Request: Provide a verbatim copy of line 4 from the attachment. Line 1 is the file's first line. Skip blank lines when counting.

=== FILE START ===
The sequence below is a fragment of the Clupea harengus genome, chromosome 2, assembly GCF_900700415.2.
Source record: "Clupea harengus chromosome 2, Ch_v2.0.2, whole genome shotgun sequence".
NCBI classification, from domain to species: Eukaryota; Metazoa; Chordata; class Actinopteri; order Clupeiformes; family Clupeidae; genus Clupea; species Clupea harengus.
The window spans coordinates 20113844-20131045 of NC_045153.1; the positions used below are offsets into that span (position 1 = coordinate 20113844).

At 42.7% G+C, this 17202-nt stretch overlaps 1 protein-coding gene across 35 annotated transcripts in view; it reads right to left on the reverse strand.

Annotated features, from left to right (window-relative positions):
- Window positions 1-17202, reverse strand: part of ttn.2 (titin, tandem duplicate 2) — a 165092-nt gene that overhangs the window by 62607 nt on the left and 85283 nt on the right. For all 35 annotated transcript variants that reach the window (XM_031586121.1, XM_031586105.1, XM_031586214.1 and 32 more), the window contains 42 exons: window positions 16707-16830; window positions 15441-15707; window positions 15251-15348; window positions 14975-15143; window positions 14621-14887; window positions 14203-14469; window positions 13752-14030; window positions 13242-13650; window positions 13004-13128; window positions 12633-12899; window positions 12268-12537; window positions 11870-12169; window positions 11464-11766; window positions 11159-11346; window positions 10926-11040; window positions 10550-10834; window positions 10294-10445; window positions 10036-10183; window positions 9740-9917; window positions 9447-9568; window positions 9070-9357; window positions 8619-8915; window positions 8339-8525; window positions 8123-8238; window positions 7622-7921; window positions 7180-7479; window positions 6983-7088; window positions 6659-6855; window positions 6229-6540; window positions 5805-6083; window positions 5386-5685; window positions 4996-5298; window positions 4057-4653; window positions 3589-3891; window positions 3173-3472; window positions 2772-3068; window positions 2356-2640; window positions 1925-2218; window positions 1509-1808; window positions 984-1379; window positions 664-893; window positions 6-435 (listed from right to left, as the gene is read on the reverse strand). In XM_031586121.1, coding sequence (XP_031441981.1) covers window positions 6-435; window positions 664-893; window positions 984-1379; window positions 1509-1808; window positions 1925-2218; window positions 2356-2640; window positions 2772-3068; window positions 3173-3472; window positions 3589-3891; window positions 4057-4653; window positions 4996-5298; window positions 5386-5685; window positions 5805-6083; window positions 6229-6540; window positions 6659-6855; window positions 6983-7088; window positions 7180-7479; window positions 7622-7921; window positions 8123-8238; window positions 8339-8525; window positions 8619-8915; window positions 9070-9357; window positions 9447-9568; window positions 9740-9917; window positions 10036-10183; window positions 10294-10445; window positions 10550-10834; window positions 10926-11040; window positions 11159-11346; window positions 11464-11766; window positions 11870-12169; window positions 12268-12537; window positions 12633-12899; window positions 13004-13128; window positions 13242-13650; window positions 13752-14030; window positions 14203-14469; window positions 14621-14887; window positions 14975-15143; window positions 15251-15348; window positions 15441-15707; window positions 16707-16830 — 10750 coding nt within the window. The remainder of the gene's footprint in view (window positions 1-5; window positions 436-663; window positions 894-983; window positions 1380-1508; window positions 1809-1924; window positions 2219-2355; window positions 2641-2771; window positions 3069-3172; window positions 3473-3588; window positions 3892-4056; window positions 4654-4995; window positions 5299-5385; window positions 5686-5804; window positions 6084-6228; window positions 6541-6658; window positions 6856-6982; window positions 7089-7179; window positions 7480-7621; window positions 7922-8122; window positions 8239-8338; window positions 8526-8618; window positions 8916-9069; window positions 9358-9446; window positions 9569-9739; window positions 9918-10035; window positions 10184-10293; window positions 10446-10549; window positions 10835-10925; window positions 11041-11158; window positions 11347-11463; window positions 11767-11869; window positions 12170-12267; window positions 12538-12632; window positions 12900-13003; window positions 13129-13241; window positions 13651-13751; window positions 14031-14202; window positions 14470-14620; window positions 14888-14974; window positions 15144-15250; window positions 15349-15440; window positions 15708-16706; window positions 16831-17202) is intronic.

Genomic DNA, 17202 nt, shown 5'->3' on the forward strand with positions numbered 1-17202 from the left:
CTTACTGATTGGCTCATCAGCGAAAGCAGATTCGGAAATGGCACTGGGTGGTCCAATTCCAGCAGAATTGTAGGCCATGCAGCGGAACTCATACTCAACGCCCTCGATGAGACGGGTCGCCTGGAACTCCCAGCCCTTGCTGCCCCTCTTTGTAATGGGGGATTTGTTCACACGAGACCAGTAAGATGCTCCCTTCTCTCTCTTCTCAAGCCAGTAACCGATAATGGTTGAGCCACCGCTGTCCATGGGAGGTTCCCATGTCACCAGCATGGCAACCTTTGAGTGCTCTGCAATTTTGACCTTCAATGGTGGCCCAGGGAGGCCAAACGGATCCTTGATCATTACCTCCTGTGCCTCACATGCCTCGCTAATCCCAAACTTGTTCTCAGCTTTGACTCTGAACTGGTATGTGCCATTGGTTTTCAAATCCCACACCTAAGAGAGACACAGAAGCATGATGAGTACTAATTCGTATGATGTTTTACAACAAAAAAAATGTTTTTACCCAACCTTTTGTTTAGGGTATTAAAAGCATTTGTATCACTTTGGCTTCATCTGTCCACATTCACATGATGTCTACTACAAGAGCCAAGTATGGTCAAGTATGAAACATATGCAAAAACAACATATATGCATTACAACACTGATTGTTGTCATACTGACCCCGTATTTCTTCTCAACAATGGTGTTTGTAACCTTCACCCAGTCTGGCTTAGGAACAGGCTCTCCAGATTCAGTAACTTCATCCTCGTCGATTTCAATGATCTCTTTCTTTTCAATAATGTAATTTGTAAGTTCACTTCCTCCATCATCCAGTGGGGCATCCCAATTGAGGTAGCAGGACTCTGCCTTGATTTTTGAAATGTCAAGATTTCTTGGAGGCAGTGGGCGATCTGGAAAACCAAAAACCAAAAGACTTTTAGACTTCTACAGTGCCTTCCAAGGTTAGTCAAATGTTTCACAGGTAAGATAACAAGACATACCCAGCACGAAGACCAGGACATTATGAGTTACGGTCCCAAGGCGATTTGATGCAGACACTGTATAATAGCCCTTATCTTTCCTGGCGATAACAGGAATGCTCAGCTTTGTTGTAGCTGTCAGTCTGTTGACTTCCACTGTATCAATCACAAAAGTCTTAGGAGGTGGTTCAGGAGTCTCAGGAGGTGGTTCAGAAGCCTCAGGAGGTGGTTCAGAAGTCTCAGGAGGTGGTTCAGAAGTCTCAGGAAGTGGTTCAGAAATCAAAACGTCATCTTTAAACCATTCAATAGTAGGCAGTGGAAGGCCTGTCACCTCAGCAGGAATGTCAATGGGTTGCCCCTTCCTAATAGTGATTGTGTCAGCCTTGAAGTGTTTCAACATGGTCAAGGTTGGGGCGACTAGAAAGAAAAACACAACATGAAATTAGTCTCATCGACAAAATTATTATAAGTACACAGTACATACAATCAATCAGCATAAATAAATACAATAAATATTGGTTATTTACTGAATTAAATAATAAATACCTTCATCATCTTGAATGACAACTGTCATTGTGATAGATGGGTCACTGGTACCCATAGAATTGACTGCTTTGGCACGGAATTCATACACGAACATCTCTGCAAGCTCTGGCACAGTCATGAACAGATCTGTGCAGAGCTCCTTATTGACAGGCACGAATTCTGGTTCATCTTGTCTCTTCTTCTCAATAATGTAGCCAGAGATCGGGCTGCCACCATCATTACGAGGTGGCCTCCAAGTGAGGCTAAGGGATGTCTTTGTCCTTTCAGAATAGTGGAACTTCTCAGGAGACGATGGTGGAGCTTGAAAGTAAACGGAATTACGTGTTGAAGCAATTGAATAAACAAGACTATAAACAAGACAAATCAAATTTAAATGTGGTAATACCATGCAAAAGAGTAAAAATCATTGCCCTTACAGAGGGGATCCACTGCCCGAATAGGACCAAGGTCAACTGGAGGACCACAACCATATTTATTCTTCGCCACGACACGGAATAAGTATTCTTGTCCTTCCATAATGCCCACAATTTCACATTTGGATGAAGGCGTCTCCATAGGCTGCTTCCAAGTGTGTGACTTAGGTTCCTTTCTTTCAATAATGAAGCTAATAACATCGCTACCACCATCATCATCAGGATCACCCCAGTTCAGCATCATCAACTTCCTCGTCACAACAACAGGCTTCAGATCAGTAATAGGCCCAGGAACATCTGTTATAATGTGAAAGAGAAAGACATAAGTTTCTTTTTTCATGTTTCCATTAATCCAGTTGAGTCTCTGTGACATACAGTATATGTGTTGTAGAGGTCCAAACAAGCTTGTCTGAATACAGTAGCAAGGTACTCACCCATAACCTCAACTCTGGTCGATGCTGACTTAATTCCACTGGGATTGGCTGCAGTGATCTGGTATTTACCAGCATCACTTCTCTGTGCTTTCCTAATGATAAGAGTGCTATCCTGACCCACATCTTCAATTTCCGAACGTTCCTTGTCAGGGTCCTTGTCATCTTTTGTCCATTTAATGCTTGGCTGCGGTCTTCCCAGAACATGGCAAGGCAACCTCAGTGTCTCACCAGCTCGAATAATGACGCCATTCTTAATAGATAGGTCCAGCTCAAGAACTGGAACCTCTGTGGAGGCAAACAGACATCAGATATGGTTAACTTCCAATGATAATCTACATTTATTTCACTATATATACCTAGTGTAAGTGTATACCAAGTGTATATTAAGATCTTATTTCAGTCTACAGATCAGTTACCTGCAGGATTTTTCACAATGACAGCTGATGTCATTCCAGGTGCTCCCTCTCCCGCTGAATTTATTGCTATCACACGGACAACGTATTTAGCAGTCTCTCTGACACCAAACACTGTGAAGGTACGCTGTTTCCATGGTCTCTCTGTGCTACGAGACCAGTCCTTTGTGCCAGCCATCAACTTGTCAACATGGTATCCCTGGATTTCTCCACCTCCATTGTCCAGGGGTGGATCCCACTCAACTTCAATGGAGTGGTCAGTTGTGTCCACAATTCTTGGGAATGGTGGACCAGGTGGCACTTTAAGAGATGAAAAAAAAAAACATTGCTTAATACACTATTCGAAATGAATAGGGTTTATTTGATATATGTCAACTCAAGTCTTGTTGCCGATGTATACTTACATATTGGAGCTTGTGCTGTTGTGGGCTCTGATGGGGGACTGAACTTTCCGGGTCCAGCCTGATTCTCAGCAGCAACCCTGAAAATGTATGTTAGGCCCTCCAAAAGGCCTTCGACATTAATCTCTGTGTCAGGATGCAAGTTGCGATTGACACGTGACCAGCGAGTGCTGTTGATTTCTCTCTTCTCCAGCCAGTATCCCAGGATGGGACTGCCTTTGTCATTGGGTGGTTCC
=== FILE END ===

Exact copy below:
The window spans coordinates 20113844-20131045 of NC_045153.1; the positions used below are offsets into that span (position 1 = coordinate 20113844).